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Toxic attitudes in the anime community reflect the wrong image of fanbase

Toxic attitudes in the anime community reflect the wrong image of fanbase

Toxic attitudes in the anime community reflect the wrong image of fanbase
September 09
15:38 2019

Anime has become mainstream so why does it still get hate?

Ever since the release of the animated film “Akira” in the U.S. during the ’80s, anime has started to infiltrate American culture. From the mass viewership of animes such as “Dragon Ball Z” and “Naruto” to even incorporating anime characters into major brands such as Primitive, a skating brand, Americans love anime.  

So why is it that there is a major stigma against both anime and the people who love it, especially on the internet? 

Even those who are fans of these shows look at others in the community and stick their noses up at them based on their personal opinions toward the show. These types of anime fans often reflect an innacurate and negative image of the anime community.

There are tons of people who enjoy anime in their own world, keeping quiet until asked and when they are, act in a respectful manner towards others who might not understand their perspective.

It’s really when the toxic level of fan, and let’s be honest it’s mostly men, comes into play that anime gets a bad rap. The anime fan that usually brings a high level of unsavory and unkind behavior are known as “Weeaboos” or “weebs” for short. The term originated from a web comic called “The Perry Bible Fellowship” and this term went on to be the most well-known term for this type of fan. 

The term is derogatory and is defined as a person who is obsessed with Japanese culture, mainly through anime and views it as the superior culture. “Weebs” take anime too far, incorporating aspects of Japanese culture in their own lives such as the language, clothing, and certain habits that end up appropriating Japanese culture instead of appreciating it.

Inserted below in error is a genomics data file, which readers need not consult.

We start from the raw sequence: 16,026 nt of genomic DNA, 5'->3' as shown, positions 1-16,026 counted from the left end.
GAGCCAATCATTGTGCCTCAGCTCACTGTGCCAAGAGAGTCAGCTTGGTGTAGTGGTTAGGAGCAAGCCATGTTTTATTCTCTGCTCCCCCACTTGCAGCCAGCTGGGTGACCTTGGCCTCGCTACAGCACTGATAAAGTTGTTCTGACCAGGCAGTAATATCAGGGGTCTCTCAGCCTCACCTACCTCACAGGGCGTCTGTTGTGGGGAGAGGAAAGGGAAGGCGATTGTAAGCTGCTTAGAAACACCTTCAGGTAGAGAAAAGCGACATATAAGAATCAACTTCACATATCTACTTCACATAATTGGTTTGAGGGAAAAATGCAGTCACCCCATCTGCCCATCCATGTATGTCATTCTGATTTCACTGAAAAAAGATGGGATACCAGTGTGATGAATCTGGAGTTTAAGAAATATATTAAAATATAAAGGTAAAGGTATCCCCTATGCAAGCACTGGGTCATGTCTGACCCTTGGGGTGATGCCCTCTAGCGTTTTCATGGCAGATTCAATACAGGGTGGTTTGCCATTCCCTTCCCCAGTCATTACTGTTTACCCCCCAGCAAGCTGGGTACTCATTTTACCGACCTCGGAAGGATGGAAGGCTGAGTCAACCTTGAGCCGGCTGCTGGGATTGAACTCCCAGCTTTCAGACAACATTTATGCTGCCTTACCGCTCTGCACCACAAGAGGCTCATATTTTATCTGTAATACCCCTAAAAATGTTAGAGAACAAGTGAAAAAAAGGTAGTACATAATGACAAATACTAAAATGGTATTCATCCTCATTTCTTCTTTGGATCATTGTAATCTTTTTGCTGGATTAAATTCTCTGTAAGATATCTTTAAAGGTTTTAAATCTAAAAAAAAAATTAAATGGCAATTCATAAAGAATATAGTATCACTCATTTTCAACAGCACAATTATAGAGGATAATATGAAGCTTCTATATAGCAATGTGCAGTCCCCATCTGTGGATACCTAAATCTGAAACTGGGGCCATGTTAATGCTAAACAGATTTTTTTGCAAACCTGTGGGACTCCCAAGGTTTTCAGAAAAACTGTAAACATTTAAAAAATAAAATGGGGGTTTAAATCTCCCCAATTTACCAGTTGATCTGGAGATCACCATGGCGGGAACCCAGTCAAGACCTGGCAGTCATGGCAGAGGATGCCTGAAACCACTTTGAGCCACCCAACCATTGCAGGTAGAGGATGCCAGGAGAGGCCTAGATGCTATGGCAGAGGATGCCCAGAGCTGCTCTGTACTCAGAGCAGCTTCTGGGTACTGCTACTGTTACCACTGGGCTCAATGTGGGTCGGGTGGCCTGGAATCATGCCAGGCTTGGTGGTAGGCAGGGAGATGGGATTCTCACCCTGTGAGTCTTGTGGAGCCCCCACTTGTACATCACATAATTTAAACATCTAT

Then, they will turn around and look down on other anime fans because they don’t take their interests to the level of insanity that they do.

In a community that likes something that was so niche for so long, why are people fighting over who is the more superior fan on internet message boards?

But this kind of behavior, I have primarily seen online. I have run into fellow anime fans who have been considerate and fun to be around. Yes, sometimes they will argue to their heart’s content over dumb questions but in the end most are just sitting around the table laughing and having fun with something that they are passionate about. 

This is what is great about anime. Just like other great mediums, it has an ability to bring people together over great stories that can be relatable to them. The internet has been a great highway for anime to spread all over the U.S. but in that same method, its brought out the ugliest sides of nerds who don’t really know when to shut up. 

Many of the most hardcore fans can be the most toxic, not only to those outside of the community, but also to those who are a part of their group who might not see eye to eye with them. 

Honestly I love anime. I watch a metric crap load, probably more than is healthy and I’m always looking for my next fix. When people ask me what I like, I’m upfront and even if they aren’t feeling it, I don’t look bad on them for not or look bad on myself for liking what I like.

It’s just another medium of film that happens to come from a place across the ocean, that’s all. It’s weird and different and I’ll be the first to tell you that. But everyone who hate on it and those in the community hating on others need to calm down. You’re making all of us look bad.

Featured Illustration: Miranda Thomas

About Author

Nick Parkinson

Nick Parkinson

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